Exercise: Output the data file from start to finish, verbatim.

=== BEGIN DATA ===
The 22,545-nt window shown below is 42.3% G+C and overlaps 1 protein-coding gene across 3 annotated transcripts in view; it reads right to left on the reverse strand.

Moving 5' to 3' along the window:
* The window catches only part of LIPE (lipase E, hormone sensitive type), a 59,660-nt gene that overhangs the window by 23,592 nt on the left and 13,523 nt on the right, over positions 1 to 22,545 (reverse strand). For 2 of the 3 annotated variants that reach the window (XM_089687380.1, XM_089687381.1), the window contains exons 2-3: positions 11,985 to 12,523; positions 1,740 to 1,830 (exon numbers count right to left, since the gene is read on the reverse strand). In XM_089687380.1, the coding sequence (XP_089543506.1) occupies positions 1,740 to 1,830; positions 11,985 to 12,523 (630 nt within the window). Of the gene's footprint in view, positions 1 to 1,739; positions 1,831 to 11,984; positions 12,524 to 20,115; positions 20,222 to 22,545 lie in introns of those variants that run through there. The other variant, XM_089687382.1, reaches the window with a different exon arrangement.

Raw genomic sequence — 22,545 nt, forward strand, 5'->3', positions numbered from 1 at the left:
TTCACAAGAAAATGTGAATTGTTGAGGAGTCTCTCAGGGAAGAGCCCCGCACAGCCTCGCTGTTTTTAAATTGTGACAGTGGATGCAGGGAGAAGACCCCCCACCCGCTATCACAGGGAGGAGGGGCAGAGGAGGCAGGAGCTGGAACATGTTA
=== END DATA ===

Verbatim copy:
The 22,545-nt window shown below is 42.3% G+C and overlaps 1 protein-coding gene across 3 annotated transcripts in view; it reads right to left on the reverse strand.

Moving 5' to 3' along the window:
* The window catches only part of LIPE (lipase E, hormone sensitive type), a 59,660-nt gene that overhangs the window by 23,592 nt on the left and 13,523 nt on the right, over positions 1 to 22,545 (reverse strand). For 2 of the 3 annotated variants that reach the window (XM_089687380.1, XM_089687381.1), the window contains exons 2-3: positions 11,985 to 12,523; positions 1,740 to 1,830 (exon numbers count right to left, since the gene is read on the reverse strand). In XM_089687380.1, the coding sequence (XP_089543506.1) occupies positions 1,740 to 1,830; positions 11,985 to 12,523 (630 nt within the window). Of the gene's footprint in view, positions 1 to 1,739; positions 1,831 to 11,984; positions 12,524 to 20,115; positions 20,222 to 22,545 lie in introns of those variants that run through there. The other variant, XM_089687382.1, reaches the window with a different exon arrangement.

Raw genomic sequence — 22,545 nt, forward strand, 5'->3', positions numbered from 1 at the left:
TTCACAAGAAAATGTGAATTGTTGAGGAGTCTCTCAGGGAAGAGCCCCGCACAGCCTCGCTGTTTTTAAATTGTGACAGTGGATGCAGGGAGAAGACCCCCCACCCGCTATCACAGGGAGGAGGGGCAGAGGAGGCAGGAGCTGGAACATGTTA